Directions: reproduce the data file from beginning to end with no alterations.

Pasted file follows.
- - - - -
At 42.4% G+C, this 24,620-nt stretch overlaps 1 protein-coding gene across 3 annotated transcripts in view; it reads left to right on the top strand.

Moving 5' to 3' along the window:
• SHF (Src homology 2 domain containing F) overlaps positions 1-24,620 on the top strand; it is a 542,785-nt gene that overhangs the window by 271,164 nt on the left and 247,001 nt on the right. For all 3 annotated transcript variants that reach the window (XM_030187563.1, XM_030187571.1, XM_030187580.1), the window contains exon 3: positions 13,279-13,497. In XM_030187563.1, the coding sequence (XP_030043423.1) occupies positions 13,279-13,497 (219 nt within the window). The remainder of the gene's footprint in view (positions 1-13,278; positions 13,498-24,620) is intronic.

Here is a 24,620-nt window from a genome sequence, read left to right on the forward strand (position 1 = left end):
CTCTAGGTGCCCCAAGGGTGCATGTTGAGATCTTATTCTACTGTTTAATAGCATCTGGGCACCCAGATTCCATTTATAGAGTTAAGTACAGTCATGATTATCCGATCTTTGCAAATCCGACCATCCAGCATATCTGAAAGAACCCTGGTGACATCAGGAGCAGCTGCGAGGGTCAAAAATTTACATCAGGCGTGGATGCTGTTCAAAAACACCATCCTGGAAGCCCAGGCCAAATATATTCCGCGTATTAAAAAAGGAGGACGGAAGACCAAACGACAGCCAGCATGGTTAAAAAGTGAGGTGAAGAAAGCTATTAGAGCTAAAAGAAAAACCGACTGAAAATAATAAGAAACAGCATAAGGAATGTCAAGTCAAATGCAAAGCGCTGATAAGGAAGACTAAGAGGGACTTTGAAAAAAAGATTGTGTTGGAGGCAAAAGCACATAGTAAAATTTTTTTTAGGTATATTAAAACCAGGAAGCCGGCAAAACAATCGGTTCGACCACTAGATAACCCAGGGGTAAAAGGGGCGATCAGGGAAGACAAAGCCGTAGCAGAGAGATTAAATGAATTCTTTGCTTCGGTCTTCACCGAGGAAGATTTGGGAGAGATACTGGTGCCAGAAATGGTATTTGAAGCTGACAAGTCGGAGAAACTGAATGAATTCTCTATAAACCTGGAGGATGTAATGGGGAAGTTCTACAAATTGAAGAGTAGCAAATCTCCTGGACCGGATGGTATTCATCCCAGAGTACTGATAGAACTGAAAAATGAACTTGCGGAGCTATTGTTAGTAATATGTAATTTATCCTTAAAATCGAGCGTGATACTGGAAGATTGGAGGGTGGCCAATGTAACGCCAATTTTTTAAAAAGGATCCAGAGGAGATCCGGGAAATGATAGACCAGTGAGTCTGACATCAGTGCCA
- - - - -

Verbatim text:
At 42.4% G+C, this 24,620-nt stretch overlaps 1 protein-coding gene across 3 annotated transcripts in view; it reads left to right on the top strand.

Moving 5' to 3' along the window:
• SHF (Src homology 2 domain containing F) overlaps positions 1-24,620 on the top strand; it is a 542,785-nt gene that overhangs the window by 271,164 nt on the left and 247,001 nt on the right. For all 3 annotated transcript variants that reach the window (XM_030187563.1, XM_030187571.1, XM_030187580.1), the window contains exon 3: positions 13,279-13,497. In XM_030187563.1, the coding sequence (XP_030043423.1) occupies positions 13,279-13,497 (219 nt within the window). The remainder of the gene's footprint in view (positions 1-13,278; positions 13,498-24,620) is intronic.

Here is a 24,620-nt window from a genome sequence, read left to right on the forward strand (position 1 = left end):
CTCTAGGTGCCCCAAGGGTGCATGTTGAGATCTTATTCTACTGTTTAATAGCATCTGGGCACCCAGATTCCATTTATAGAGTTAAGTACAGTCATGATTATCCGATCTTTGCAAATCCGACCATCCAGCATATCTGAAAGAACCCTGGTGACATCAGGAGCAGCTGCGAGGGTCAAAAATTTACATCAGGCGTGGATGCTGTTCAAAAACACCATCCTGGAAGCCCAGGCCAAATATATTCCGCGTATTAAAAAAGGAGGACGGAAGACCAAACGACAGCCAGCATGGTTAAAAAGTGAGGTGAAGAAAGCTATTAGAGCTAAAAGAAAAACCGACTGAAAATAATAAGAAACAGCATAAGGAATGTCAAGTCAAATGCAAAGCGCTGATAAGGAAGACTAAGAGGGACTTTGAAAAAAAGATTGTGTTGGAGGCAAAAGCACATAGTAAAATTTTTTTTAGGTATATTAAAACCAGGAAGCCGGCAAAACAATCGGTTCGACCACTAGATAACCCAGGGGTAAAAGGGGCGATCAGGGAAGACAAAGCCGTAGCAGAGAGATTAAATGAATTCTTTGCTTCGGTCTTCACCGAGGAAGATTTGGGAGAGATACTGGTGCCAGAAATGGTATTTGAAGCTGACAAGTCGGAGAAACTGAATGAATTCTCTATAAACCTGGAGGATGTAATGGGGAAGTTCTACAAATTGAAGAGTAGCAAATCTCCTGGACCGGATGGTATTCATCCCAGAGTACTGATAGAACTGAAAAATGAACTTGCGGAGCTATTGTTAGTAATATGTAATTTATCCTTAAAATCGAGCGTGATACTGGAAGATTGGAGGGTGGCCAATGTAACGCCAATTTTTTAAAAAGGATCCAGAGGAGATCCGGGAAATGATAGACCAGTGAGTCTGACATCAGTGCCA